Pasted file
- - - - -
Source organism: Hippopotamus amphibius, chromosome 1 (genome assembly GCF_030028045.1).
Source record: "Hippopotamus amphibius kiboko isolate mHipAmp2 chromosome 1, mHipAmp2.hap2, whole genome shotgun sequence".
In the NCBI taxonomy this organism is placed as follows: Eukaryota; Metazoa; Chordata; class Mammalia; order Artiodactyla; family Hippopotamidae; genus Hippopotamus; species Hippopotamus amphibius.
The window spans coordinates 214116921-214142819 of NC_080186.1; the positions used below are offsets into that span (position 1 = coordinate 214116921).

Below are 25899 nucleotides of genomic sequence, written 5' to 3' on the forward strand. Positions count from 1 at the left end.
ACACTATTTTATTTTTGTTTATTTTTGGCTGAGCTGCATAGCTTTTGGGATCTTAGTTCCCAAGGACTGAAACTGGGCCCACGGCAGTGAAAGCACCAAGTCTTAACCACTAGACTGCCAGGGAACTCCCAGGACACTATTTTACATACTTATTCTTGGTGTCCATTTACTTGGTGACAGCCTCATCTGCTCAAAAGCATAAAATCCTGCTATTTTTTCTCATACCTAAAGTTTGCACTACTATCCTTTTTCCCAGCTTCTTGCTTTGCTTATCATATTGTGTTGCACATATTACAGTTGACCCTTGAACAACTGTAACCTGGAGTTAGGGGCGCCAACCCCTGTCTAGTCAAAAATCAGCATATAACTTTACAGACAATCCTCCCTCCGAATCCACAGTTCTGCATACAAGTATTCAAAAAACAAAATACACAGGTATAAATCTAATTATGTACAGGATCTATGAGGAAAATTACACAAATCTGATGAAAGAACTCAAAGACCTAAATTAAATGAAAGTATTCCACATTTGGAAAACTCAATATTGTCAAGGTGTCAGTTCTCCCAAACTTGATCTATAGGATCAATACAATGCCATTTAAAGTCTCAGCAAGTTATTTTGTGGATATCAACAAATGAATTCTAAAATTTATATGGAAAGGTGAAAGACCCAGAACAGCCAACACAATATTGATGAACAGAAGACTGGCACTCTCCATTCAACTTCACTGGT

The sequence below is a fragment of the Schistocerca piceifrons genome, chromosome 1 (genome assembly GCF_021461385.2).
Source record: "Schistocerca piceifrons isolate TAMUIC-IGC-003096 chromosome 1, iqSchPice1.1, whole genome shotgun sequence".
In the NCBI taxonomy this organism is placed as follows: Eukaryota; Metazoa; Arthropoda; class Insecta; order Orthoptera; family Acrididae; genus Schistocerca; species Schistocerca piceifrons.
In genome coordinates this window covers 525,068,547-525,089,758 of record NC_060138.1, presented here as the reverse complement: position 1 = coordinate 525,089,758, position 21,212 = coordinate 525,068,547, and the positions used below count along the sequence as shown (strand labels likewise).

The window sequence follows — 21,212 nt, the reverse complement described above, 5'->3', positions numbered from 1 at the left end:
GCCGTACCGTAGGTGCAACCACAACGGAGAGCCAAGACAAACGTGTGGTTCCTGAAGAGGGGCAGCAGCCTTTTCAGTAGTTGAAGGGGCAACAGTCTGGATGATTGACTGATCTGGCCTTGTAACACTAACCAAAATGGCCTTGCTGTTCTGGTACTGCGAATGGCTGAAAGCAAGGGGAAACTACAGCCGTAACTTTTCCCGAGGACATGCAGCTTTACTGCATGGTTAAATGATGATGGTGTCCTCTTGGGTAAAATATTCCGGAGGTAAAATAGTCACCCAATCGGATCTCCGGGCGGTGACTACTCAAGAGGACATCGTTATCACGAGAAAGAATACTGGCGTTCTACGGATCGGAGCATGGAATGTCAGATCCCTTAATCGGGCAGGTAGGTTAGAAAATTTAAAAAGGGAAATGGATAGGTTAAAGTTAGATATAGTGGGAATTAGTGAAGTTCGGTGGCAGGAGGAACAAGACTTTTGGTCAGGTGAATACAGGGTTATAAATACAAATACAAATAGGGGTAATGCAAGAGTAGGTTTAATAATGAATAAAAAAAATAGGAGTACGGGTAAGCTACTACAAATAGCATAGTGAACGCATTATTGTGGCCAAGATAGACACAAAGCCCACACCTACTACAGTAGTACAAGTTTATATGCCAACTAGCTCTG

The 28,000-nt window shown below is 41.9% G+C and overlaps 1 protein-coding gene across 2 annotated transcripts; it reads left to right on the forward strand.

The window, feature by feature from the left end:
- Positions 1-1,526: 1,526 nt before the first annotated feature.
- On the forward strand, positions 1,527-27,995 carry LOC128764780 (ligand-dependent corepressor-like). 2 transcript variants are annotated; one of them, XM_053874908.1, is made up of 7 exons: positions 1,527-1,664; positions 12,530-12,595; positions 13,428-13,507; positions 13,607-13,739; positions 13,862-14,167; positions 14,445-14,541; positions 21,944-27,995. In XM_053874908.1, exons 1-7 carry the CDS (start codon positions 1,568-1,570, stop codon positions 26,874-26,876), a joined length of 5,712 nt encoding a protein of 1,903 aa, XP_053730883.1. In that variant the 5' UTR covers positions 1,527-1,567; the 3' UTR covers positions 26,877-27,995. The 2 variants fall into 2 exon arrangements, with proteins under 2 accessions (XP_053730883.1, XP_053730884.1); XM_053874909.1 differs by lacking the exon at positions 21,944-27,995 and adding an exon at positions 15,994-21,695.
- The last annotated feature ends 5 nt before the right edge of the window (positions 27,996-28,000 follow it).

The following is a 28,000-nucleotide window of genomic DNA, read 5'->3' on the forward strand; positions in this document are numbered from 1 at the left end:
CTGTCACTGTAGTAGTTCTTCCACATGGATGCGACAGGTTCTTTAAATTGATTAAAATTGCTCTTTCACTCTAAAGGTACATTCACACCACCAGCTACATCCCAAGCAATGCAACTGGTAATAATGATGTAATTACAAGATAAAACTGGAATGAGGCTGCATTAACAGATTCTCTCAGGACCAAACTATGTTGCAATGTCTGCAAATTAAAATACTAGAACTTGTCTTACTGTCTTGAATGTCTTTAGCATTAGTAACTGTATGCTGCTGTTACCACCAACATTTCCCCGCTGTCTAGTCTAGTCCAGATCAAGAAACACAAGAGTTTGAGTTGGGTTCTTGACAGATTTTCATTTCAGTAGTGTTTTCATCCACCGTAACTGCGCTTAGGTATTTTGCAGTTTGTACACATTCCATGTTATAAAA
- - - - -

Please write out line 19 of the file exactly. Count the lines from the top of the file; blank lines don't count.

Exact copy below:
CTGTCACTGTAGTAGTTCTTCCACATGGATGCGACAGGTTCTTTAAATTGATTAAAATTGCTCTTTCACTCTAAAGGTACATTCACACCACCAGCTACATCCCAAGCAATGCAACTGGTAATAATGATGTAATTACAAGATAAAACTGGAATGAGGCTGCATTAACAGATTCTCTCAGGACCAAACTATGTTGCAATGTCTGCAAATTAAAATACTAGAACTTGTCTTACTGTCTTGAATGTCTTTAGCATTAGTAACTGTATGCTGCTGTTACCACCAACATTTCCCCGCTGTCTAGTCTAGTCCAGATCAAGAAACACAAGAGTTTGAGTTGGGTTCTTGACAGATTTTCATTTCAGTAGTGTTTTCATCCACCGTAACTGCGCTTAGGTATTTTGCAGTTTGTACACATTCCATGTTATAAAA